Marijuana: 30 percent pot tax is reasonable and voters will pass it, activist says
For one thing, a poll commissioned by Amendment 64 proponents showed that support for taxes in the range approved by the legislature was strong, with 77 percent of those surveyed saying they would vote in favor of them.
"Polling shows that almost 80 percent of the public is going to vote 'yes' on this," Vicente stresses. "And we're going to be supporting these taxes in the same way the Governor says he's going to -- and we expect law-enforcement agencies and others who want to see this model be regulated to support them, too."
Brian Vicente celebrating Amendment 64's passage this past November.
As for the level of taxation, he considers it to be "fairly reasonable for consumers. It allows people to buy marijuana from regulated storefronts for, really, the first time in history. So I don't think folks are going to be scared away from doing so by a 30 percent tax."
Of course, some people would like taxes to be even higher -- not just opponents who believe that super-expensive pot could lower consumption, but also regular backers of elevated "sin" taxes on products like alcohol and tobacco. In Vicente's opinion, though, "there's a fine point between taxing this too much and keeping a vibrant black market or taxing it an appropriate amount," thereby undermining illegal activities. "If taxes are 40 or 50 percent, I think some people might still go to the black market, but 30 percent is not too high. We want to establish a moderate amount of tax that guarantees revenue for the state without being overly cumbersome for consumers."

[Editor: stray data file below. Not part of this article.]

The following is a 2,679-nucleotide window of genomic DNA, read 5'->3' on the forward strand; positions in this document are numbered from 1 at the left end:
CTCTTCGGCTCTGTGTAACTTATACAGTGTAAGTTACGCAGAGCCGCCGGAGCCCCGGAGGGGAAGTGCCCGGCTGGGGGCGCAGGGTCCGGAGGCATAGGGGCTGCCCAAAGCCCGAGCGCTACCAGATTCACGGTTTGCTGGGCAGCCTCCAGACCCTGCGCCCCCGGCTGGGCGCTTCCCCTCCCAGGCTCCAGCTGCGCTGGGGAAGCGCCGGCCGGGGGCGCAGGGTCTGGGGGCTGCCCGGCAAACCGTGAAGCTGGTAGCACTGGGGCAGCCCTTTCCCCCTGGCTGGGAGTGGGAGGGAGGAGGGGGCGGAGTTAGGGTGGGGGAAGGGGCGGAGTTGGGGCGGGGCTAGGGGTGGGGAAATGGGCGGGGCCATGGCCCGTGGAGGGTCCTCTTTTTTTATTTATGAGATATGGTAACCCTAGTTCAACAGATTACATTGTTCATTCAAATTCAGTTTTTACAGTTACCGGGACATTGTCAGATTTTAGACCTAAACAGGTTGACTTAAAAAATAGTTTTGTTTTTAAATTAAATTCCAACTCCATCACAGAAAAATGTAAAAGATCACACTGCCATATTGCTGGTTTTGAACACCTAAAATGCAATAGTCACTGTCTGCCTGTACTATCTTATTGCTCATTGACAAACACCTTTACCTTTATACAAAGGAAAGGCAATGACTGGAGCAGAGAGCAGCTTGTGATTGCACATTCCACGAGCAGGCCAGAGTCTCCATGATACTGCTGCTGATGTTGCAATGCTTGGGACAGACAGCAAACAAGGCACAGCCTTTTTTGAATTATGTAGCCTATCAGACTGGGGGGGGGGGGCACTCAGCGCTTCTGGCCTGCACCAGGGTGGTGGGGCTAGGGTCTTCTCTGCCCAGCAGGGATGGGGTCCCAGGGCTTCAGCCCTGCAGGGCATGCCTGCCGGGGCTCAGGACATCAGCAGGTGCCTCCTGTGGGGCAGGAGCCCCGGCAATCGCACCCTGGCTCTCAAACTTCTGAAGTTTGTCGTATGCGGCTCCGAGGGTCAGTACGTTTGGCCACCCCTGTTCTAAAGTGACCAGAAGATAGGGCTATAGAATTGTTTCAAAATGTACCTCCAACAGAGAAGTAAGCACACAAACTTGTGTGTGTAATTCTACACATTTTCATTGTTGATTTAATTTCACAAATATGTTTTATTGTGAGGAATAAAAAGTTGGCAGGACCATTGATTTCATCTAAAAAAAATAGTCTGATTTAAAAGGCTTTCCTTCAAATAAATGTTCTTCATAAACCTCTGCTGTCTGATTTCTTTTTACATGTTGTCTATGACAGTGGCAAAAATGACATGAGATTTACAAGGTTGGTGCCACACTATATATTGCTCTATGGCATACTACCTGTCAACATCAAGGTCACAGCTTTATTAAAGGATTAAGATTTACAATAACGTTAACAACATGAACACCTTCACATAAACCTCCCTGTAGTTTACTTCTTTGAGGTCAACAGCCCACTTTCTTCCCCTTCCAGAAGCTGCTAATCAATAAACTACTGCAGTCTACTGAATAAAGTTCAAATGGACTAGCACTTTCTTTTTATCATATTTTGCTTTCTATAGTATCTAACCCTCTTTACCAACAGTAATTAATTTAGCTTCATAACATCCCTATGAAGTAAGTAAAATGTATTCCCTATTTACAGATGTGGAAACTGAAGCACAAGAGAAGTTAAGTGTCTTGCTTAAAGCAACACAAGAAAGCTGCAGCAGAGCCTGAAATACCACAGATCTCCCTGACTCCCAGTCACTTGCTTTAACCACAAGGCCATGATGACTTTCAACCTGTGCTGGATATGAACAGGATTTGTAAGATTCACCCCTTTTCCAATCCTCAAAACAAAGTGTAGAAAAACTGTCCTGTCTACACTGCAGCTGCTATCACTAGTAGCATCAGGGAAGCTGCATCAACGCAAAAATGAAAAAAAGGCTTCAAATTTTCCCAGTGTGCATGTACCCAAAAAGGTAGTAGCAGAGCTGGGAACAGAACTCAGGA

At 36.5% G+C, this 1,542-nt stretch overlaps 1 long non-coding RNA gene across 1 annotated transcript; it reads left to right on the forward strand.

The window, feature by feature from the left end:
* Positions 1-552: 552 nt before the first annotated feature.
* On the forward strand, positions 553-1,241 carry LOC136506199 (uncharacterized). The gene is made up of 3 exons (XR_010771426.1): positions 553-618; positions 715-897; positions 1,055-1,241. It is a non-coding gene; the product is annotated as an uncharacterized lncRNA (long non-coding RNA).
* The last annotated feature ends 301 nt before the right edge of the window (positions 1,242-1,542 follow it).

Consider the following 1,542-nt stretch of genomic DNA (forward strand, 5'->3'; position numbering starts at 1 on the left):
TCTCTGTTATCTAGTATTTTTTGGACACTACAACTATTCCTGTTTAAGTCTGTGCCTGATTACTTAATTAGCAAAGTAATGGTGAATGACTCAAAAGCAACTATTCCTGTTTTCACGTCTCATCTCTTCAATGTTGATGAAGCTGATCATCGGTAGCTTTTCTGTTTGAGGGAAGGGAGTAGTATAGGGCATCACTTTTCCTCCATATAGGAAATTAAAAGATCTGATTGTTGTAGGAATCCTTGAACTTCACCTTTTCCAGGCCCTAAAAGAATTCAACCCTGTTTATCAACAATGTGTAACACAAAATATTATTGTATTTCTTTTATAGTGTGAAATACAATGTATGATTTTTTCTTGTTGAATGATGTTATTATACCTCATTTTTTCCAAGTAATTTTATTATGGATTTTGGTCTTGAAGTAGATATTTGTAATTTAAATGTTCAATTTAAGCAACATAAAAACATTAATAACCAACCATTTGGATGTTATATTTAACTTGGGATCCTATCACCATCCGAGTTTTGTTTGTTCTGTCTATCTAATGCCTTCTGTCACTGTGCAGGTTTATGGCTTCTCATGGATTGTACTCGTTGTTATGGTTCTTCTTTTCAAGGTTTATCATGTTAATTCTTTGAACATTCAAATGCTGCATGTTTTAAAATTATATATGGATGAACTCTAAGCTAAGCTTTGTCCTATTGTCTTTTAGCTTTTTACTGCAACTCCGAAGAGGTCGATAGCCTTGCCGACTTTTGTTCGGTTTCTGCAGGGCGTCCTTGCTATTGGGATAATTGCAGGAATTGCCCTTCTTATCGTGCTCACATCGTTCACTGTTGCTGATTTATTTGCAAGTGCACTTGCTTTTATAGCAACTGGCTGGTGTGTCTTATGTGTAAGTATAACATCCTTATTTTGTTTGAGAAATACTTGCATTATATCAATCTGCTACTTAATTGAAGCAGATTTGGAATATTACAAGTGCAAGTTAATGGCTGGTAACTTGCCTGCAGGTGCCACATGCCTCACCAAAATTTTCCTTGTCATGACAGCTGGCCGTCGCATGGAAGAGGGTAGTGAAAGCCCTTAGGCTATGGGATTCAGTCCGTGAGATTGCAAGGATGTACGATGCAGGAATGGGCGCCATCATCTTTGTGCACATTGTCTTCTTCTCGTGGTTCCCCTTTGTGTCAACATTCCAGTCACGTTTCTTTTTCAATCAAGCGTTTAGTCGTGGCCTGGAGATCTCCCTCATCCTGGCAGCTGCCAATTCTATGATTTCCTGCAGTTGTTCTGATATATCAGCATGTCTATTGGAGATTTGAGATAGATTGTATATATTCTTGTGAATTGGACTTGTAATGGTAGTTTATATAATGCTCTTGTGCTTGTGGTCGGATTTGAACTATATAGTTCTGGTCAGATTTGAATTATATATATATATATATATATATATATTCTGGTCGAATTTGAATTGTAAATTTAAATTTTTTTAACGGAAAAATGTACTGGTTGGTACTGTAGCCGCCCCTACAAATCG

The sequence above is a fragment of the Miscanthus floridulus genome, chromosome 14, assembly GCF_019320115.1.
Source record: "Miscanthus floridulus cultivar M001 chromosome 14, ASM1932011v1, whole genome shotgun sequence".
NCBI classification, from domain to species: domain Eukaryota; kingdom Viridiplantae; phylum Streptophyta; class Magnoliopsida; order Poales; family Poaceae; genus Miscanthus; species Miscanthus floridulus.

The worry that these taxes might not pay for the state's marijuana program is unfounded, he feels. "Every researcher, think tank and report that's looked into this in an unbiased way concludes that Amendment 64 will produce tens of millions of dollars for the state. It's probably going to be close to $50 to $60 million for the state coming out of the pockets of cartels and going into state coffers. This is going to provide a tremendous amount of funding for schools -- and we think the funding will be there."
Of the non-tax-related bills passed by the legislature, the one that troubles Vicente most is the THC driving limit, which critics say could criminalize medical marijuana patients and other regular users even when they're driving sober.
"Our concern is, 'Is this science-based?'" he acknowledges. "But we think it's good that there's now an affirmative defense for marijuana patients," as opposed to an immediate presumption of guilt if an individual tests with more than five nanograms of THC per milliliter of blood. "Our hope is that police won't be pulling folks who aren't impaired into the dragnet of the criminal-justice system. Only time will tell."
As for the other pot measures, he calls them "generally pretty strong. They establish a fairly comprehensive regulatory structure to go along with common-sense tax rates."
He's confident the average Colorado voter will see them as "common sense," too.
More from our Politics archive: "Marijuana taxes over 30 percent to start and other highlights from (almost) final pot bills."